The article (in Korean) highlights Ryu Songnyong: Chancellor of Choson Korea, a biography by Choi Byonghyon. Also mentioned is a supporter of the book, Ryu Jin Roy, a thirteenth-generation descendant of Chancellor Ryu.
Hyunjoo Kim, Yerim Kim, Boduerae Kwon, Hyeryoung Lee, Theodore Jun Yoo. Korea Research Monograph 38. IEAS Publications. | The authors of this volume offer analyses of a wide range of topics—from refugee displacement to street politics, from anti-communism and democracy to militarization—and discuss the links between cultural productions and their sociohistorical contexts.
Youngmin Kwon, Bruce Fulton. Korea Research Monograph 37. IEAS Publications. | This volume outlines the major developments, characteristics, genres, and figures of the Korean literary tradition. Both the classical and modern periods are covered.
Hae Yeon Choo, ed., John Lie, ed., Laura C. Nelson, ed. Transnational Korea 4. IEAS Publications. | This volume of essays by leading critical scholars examines gender and class in twenty-first-century South Korea from a transnational and intersectional perspective.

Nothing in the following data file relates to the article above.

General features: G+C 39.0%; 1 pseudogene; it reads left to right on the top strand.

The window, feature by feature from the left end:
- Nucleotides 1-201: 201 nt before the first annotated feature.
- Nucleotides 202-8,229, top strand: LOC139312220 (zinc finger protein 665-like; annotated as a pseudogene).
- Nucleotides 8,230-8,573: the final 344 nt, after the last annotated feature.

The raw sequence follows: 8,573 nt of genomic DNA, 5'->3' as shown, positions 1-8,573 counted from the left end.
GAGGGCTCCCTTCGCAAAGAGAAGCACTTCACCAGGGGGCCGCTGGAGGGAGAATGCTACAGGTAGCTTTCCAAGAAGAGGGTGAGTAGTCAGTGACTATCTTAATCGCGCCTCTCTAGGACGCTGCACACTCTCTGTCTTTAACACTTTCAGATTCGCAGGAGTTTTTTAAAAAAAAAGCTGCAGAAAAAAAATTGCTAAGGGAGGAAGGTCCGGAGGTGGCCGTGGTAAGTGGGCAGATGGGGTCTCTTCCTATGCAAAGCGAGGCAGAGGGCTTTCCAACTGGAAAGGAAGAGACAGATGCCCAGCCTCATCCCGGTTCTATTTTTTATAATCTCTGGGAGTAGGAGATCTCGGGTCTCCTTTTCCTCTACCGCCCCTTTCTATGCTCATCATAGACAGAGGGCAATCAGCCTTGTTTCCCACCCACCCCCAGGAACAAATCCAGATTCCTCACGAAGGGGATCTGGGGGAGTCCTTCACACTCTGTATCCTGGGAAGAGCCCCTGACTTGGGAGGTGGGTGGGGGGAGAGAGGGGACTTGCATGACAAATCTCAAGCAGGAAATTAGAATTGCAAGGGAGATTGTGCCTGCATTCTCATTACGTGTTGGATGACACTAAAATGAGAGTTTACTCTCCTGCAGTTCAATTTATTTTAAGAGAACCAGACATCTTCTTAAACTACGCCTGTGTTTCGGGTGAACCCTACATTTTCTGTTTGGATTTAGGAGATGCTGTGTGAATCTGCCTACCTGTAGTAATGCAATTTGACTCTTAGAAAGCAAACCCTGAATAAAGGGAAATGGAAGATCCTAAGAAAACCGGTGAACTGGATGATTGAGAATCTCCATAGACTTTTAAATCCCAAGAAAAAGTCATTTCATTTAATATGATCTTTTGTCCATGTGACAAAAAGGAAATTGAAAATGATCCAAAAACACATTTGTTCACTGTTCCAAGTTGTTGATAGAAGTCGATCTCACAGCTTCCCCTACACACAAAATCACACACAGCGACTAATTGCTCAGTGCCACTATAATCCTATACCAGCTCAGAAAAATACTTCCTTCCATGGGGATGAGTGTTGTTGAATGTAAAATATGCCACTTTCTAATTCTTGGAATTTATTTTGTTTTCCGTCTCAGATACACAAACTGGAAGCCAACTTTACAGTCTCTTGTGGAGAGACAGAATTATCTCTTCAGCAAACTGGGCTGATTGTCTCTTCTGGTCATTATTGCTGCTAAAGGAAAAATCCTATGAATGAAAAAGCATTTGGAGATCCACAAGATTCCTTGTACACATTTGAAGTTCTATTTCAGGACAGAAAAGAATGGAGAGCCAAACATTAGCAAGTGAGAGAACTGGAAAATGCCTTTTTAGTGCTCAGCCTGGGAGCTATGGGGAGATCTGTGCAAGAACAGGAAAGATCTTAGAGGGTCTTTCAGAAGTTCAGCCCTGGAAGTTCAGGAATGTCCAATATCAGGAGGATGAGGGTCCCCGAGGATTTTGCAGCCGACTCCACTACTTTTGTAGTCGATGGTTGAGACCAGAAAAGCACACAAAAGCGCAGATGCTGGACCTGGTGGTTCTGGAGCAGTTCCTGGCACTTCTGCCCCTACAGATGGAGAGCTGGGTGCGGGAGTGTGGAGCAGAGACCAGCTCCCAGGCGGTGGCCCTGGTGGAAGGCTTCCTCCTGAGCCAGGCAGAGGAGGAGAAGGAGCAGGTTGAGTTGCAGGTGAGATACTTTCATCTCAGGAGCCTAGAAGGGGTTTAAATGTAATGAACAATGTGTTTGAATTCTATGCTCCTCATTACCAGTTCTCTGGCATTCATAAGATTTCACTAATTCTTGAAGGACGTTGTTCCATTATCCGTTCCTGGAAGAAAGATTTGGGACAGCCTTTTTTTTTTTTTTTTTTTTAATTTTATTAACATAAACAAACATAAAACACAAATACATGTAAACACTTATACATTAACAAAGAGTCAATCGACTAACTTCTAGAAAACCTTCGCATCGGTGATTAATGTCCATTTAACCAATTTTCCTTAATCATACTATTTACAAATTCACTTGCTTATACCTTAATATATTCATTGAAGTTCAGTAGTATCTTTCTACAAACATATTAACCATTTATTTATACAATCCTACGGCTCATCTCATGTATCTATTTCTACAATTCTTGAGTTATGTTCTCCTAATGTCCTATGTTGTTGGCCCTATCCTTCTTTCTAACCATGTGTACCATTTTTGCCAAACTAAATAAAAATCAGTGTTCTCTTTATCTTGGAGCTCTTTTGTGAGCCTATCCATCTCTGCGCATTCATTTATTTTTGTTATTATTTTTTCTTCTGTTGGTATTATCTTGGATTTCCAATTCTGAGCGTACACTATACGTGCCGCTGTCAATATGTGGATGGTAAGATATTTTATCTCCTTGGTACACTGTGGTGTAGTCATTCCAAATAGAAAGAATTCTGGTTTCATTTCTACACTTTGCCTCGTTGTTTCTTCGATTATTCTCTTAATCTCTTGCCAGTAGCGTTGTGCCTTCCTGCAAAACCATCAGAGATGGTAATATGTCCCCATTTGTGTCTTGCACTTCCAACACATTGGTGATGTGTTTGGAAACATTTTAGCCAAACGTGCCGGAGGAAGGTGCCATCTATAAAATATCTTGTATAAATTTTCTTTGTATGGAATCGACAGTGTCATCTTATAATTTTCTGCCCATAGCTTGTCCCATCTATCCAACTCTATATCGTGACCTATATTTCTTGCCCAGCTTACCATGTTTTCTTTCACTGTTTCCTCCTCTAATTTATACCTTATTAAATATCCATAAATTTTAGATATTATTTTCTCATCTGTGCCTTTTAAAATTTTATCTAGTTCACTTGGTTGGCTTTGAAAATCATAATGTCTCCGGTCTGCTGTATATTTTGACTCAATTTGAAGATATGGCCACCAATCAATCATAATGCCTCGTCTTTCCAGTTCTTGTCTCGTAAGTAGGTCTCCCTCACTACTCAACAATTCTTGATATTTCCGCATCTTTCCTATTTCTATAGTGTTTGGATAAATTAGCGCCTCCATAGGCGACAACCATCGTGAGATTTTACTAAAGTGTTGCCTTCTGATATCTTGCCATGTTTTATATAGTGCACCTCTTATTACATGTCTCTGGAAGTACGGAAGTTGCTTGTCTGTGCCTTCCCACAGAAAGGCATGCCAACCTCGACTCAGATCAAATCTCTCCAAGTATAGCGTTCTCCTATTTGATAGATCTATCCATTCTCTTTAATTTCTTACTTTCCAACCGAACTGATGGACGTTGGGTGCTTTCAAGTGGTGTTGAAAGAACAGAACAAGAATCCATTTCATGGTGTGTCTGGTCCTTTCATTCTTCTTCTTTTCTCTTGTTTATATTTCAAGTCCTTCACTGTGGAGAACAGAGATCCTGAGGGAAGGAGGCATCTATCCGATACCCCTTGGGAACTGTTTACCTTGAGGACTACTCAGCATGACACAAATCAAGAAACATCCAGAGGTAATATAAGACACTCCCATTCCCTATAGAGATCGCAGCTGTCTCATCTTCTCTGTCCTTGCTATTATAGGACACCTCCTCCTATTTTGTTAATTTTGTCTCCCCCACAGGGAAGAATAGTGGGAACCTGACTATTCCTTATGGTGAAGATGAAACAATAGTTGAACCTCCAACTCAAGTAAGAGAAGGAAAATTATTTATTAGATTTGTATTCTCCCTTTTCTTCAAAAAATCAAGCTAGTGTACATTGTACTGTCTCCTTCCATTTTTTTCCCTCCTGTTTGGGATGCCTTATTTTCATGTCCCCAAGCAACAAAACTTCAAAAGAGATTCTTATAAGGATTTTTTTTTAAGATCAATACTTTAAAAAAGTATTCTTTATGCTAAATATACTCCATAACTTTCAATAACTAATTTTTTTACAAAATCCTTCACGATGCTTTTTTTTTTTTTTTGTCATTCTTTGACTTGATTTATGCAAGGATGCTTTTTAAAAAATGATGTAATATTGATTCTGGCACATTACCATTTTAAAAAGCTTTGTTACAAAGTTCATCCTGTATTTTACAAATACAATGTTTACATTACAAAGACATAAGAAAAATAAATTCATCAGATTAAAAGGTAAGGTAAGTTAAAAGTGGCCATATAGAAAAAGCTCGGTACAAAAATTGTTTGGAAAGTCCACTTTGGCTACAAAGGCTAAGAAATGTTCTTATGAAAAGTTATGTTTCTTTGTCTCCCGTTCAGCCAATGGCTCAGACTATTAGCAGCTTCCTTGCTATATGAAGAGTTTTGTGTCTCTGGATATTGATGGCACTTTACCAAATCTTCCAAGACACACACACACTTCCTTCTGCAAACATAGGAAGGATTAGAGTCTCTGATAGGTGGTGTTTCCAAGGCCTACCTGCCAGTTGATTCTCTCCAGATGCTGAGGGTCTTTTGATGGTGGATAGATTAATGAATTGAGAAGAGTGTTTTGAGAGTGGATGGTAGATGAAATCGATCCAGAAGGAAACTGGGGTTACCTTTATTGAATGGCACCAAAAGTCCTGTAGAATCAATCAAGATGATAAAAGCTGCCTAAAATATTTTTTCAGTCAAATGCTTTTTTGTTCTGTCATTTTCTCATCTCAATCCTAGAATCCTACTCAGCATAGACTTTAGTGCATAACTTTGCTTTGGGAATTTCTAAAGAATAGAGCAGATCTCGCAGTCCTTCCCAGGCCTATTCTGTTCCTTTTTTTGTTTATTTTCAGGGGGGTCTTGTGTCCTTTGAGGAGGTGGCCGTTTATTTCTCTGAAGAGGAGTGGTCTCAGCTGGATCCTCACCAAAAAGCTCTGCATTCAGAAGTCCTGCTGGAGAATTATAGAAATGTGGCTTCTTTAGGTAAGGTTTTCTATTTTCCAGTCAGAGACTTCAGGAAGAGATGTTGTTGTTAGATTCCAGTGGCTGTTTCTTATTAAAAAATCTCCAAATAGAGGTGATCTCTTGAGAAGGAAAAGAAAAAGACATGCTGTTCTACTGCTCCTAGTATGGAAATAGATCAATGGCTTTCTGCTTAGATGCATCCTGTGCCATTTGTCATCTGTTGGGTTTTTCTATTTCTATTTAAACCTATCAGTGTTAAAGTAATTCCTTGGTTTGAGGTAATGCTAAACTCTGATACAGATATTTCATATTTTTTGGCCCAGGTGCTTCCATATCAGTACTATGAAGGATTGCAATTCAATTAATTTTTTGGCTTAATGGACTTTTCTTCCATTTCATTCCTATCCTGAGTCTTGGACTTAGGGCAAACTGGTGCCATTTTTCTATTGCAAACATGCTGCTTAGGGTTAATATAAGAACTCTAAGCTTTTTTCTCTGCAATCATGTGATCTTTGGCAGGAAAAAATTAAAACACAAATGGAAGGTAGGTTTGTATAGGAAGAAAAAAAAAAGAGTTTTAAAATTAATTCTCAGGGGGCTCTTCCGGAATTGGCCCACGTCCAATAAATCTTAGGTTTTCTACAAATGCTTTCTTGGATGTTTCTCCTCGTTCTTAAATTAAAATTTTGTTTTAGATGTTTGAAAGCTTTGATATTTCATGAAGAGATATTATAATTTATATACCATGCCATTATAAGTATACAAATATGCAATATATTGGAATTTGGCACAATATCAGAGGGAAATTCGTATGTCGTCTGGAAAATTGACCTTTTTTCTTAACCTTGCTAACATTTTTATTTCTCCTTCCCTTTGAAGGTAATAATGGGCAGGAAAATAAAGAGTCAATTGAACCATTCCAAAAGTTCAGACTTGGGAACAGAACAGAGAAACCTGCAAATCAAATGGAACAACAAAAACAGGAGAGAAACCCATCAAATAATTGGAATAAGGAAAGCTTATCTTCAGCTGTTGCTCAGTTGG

Steven S. Lee. Cross-Currents. Vol. 7, No. 2. University of Hawai'i Press | This special issue of Cross-Currents builds on existing scholarship by revisiting Russian and Soviet visions of revolution and their fraught, indelible imprint on China, Japan, and Korea.
Jinsoo An. Global Korea 1. UC Press. | Relating postcolonial discourses to a reading of Manchurian action films, kisaeng and gangster films, and revenge horror films, Parameters of Disavowal shows how filmmakers reworked, recontextualized, and erased ideas and symbols of colonial power.
Clare You, ed. Yangwon Ha, ed. Transnational Korea 2. IEAS Publications. | This volume of essays examines the development of Korean language education in expatriate Korean communities, and the role that the Korean government has played in the spread of the Korean language abroad.
Hong Yung Lee, ed. Sunil Kim, ed. Logos Verlag Berlin. | The contributors of this edited volume delineate the shifting role of the Korean state from the developmental state, which led economic development by guiding investment in strategic industries through various means, to a slightly subtler role as a regulator, supervising the operation of the market in the changing economic environment.